Our grade school and high school teachers try to teach us that 20 amp for 1/2 of a second out of each second is the same as 10 amps continuosly for 1 second.

Well…. like many other things that public school teachers told us, that is only true *sometimes*.

Let’s take an example connector rated for 10 ampere continuous. This connector is rated for 10 ampere DC or 10 ampere rms AC.

When a connector is rated “10 amp continuous” that should mean that we can safely run 10 amp DC or 10 amp AC forever without overheating it.

Can you use this connector for a circuit that runs 20 ampere at 50% duty cycle? Or perhaps 40 ampere at 25% duty cycle?

An ampere is 1 coulomb of electrons per second. So running 20 amp (20 coulomb per second) for 1/2 of a second, and then no current for 1/2 of a second, we still have 10 coulomb of electron moving in one second. Isn’t that the same as 10 amp (10 coulomb per second) for a whole second? That is 10 coulombs moved in 1 second, so why isn’t it the same?

Lets consider what it is that limits a connector’s current carrying capacity; resistance! Resistance between the wire and the female crimped contact, resistance between the female contact and the male contact, and resistance between the male contact and the next wire. These will all create heat from the current flowing through them.

For the purpose of this article, we will consider only the resistance between the female and male contacts. If the contacts were properly crimped to the proper size wire, the inter-contact resistance will be much greater than the resistance between contacts and wire, so we can ignore the latter.

Looking at the specification sheet, we can see that a typical ‘high current’ connector will have a maxium resistance of 3 mohms when properly assembled and mated, and at its rated operating temperature.

The heat created at the contact interface is easily calculated as I^{2}*r. At 10 ampere this will be 10 * 10 * 0.003 which is 100 * 0.003 = 300 milliwatt. 300 milliwatt is 300 millijoule each second.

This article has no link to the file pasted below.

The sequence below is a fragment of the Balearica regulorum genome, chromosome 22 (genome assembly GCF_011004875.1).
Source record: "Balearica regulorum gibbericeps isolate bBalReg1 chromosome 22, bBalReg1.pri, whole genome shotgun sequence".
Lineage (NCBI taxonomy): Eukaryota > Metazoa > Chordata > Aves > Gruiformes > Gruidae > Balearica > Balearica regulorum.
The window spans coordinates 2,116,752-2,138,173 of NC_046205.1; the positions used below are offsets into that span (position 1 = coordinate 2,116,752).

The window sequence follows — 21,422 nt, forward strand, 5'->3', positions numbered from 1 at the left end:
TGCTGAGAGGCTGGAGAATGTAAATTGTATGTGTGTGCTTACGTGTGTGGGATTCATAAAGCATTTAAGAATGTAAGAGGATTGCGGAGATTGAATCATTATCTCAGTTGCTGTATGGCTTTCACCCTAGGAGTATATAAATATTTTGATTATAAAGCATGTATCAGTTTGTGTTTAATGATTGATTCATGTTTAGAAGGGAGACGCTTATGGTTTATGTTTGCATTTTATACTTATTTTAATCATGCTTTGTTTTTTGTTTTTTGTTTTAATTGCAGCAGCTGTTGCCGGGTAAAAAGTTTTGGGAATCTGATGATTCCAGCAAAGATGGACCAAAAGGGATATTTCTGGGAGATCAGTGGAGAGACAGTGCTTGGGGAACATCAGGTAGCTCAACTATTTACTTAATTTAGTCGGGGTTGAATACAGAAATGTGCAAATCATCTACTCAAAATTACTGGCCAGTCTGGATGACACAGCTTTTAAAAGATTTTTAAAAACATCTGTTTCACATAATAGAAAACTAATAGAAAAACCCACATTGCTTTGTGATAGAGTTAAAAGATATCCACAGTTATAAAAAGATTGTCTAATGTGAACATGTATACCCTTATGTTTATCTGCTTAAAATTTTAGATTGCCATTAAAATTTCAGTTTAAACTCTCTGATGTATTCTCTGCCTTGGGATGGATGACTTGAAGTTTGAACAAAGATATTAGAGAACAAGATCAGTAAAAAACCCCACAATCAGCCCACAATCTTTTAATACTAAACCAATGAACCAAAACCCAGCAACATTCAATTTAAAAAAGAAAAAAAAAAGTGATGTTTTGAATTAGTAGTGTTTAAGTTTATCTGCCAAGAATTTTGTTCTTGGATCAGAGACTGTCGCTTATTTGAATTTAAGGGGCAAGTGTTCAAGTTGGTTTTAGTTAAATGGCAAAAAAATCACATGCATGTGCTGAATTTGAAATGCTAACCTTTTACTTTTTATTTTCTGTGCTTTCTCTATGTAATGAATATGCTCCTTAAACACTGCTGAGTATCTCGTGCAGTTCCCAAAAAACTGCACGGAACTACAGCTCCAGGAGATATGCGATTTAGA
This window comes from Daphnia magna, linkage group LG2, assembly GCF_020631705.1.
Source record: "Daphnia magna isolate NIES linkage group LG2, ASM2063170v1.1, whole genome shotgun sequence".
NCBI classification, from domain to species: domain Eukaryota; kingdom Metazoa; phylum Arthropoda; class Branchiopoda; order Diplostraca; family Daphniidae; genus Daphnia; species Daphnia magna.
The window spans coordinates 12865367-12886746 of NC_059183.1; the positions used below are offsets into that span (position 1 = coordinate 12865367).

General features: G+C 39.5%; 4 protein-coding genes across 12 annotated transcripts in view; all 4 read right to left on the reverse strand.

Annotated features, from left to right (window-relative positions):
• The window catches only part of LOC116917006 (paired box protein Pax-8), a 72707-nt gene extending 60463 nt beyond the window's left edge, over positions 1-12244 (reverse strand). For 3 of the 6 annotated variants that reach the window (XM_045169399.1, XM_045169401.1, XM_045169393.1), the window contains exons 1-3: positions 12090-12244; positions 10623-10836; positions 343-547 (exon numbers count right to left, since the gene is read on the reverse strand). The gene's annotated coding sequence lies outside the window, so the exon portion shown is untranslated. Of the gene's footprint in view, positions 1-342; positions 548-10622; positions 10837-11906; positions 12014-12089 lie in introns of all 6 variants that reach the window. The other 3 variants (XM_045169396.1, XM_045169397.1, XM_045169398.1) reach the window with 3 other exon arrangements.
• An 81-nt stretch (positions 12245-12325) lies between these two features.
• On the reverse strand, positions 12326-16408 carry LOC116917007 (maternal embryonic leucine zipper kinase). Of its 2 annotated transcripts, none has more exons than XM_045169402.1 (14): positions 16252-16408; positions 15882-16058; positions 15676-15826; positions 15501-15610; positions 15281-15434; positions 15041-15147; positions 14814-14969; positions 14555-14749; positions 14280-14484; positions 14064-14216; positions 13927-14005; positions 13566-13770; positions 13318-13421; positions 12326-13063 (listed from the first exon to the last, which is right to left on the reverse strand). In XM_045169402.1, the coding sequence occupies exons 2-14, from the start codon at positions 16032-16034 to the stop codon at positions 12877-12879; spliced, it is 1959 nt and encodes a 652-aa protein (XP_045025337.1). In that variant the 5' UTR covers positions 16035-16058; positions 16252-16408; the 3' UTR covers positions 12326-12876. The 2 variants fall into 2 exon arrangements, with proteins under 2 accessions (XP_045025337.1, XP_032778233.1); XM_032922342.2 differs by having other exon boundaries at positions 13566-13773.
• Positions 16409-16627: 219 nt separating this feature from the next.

Watt is *rate* of energy flow. Joule is a unit of energy. 1 watt is 1 joule per second.

What happens at 20 ampere, but 50% duty cycle? (Continually repeat the pattern of 20 amp for 1/2 second, 0 amp for 1/2 second.) During the 0 current half of the second, heat generated will of course be 0. During the other half of a second, using I^{2}*r, the rate of heat generated will be 20 * 20 * 0.003 which is 1.2 watt (during the half second while carrying current.) That is a *rate* of 1200 millijoule per second, but only for 1/2 of a second each second which solves to 600 mJ each second. That is twice the heat the connector is rated for.

Now lets look at 40 ampere at 25% duty cycle. The average of 25% duty cycle of 40 amp is 10 amp, so can’t the connector safely carry this current? Again, using I^{2}*r, we will solve for the rate of heat generation. 40 * 40 * 0.003. This solves to a rate of 4.8 joule per second, but at 25% duty cycle, we find that heat per second is 4.8 * 25% = 1200 mJ per second.

That is *4 times the rate of heat generation* from the rated 10 ampere continuous condition.

Perhaps 1200 mJ per second does not sound like much to you. After all, my counter top bread toaster is 900 watt. Have you ever grabbed a 1 watt resistor? All of us ‘old timers’ that worked on tube equipment have, and let me assure you 1 watt can burn your skin.

If we continue to run this 40 ampere at 25% duty cycle, the temperature of the contacts will rapidly rise quite high. And with higher temperature comes higher resistance. With higher resistance we have more heat generated which raises resistance and so on until the connector fails.

So when choosing a connector for your next design, be sure to read the entire specification sheet.

Until next time, happy soldering!